Democracy was slowly dying in Nicaragua, but this week Daniel Ortega dealt the final blow by declaring himself the winner in an “election” where no credible opposition candidate was allowed to run. Now one thing is clear: Ortega has completed the transformation of Nicaragua from a fragile democracy into a dictatorial police state.
Ortega’s autocratic rule in Nicaragua has been strengthening for years. After widespread protests starting in April 2018, the regime responded with deadly force, killing more than 300 people, injuring hundreds more and forcing many into exile. No one was ever held accountable for these crimes. In the aftermath of the protests, Ortega ratcheted up his repression by systematically dismantling the free press, persecuting civil society groups and deregistering opposition political parties.
He intensified his authoritarianism this summer, when the democratic opposition united in a historic agreement to challenge Ortega in November. But by the second week of June, the seven leading opposition candidates had all been disappeared or detained by the regime’s forces — including our husbands, Juan Sebastián Chamorro and Félix Maradiaga. Throughout this most recent wave of repression, the Ortega regime has disappeared or detained at least 55 opposition leaders, including journalists, activists, students and businesspeople.
After a week of advocacy in Washington this past July, where we met with policymakers, including members of President Biden’s administration, the regime condemned us as “traitors to the homeland,” simply for advocating for the release of our husbands and the rest of the political prisoners. These were the circumstances under which the Nicaraguan people were expected to vote on Sunday, with the opposition imprisoned and left off the ballot, the population terrorized and terrified of reprisals, and the regime emboldened to do whatever it takes to stay in power.
But too much is at stake for us to lose hope. We have returned to Washington this week to advocate for the restoration of democracy to our country and to urge the world to stop our country from becoming the next Venezuela — a failed state where people are subjected by a corrupt dictator to mass atrocities and a humanitarian catastrophe.
We continue to demand the immediate release of the more than 165 political prisoners in Nicaragua, including our husbands. They face 15 to 25 years in prison for conspiracy to undermine the sovereignty and integrity of Nicaragua. The regime has now suspended their trial and extended their incommunicado detention indefinitely. Ortega claims he will launch a national dialogue now, but there must be no dialogue unless the release of all political prisoners is a precondition. He simply can’t be allowed to take hostages and then use them to restore his political standing.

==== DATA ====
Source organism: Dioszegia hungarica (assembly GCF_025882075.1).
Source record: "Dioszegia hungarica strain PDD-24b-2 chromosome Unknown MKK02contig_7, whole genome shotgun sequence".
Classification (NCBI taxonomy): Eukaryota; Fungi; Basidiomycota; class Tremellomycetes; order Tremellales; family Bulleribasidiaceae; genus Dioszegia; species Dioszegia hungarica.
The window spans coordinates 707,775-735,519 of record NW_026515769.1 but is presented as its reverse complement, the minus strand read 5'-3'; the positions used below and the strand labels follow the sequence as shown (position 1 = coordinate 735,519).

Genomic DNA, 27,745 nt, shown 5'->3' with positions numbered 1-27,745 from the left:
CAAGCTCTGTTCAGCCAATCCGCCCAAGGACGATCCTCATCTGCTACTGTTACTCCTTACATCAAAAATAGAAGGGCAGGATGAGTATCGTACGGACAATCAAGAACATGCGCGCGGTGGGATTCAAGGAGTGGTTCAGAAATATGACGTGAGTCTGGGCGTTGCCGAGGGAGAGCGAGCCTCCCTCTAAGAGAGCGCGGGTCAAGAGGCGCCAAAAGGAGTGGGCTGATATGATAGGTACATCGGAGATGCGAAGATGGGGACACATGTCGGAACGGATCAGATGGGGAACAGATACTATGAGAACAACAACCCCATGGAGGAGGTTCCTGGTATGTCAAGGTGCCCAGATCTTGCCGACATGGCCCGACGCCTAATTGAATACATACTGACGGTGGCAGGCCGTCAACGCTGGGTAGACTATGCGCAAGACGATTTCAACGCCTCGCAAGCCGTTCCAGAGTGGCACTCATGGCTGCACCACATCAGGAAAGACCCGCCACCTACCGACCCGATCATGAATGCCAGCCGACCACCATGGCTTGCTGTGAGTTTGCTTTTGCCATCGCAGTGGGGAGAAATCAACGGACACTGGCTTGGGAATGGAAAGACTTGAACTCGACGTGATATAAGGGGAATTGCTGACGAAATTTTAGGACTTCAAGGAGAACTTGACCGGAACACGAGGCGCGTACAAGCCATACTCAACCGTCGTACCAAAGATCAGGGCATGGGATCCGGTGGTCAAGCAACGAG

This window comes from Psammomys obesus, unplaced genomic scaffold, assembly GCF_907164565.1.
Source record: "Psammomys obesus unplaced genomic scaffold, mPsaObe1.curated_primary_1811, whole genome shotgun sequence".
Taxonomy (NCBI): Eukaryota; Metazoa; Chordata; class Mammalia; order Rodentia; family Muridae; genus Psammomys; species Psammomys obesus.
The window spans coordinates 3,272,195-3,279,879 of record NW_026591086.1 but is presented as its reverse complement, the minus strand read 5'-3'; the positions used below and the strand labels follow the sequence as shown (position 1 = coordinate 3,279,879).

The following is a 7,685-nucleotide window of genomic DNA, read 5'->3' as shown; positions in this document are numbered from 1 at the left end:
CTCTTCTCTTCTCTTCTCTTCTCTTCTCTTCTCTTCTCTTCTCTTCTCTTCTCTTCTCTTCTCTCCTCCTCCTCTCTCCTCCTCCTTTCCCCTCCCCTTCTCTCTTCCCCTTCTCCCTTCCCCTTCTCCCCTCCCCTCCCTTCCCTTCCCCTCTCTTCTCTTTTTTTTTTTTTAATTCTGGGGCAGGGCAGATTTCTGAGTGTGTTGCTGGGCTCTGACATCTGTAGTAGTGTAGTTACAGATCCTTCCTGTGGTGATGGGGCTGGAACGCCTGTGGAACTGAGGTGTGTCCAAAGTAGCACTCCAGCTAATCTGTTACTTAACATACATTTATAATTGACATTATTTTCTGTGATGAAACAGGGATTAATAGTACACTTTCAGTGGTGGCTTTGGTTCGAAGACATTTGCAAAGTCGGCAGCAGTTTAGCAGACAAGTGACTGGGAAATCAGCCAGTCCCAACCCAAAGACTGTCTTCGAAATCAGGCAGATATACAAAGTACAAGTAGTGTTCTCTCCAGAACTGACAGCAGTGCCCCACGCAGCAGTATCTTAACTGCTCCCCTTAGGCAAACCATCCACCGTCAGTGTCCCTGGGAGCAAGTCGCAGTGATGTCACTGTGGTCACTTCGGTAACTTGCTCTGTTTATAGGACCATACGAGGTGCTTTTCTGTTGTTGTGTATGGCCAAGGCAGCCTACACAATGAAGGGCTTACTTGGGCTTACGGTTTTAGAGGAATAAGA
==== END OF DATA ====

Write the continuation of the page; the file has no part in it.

Sunday’s “elections” were illegal and illegitimate. They did not meet the standards under Nicaragua’s Constitution or international law for genuine democratic elections. When Ortega’s term as Nicaragua’s president expires on Jan. 10, our country will have no legitimate leader. We demand new elections where the opposition can participate freely and fully so that the Nicaraguan people can choose their leaders.
We also call on the international community to take coordinated action to confront Ortega’s dictatorial rule. Democratic governments in the Americas and around the world must act multilaterally to compel Ortega to change his course. We urge the United Nations Human Rights Council and Security Council to convene emergency sessions to respond to the crisis. And we encourage the General Assembly of the Organization of American States to hold the regime accountable by taking action under the Inter-American Democratic Charter, as is required when there is an unconstitutional interruption in democratic order in any state in the region.
To our fellow Nicaraguans, and all those who have watched Nicaragua’s descent into dictatorship, we urge you to not despair. In this moment of darkness, we find enormous solidarity with each other and in the bright, democratic future we know is possible.
By Berta Valle and Victoria Cárdenas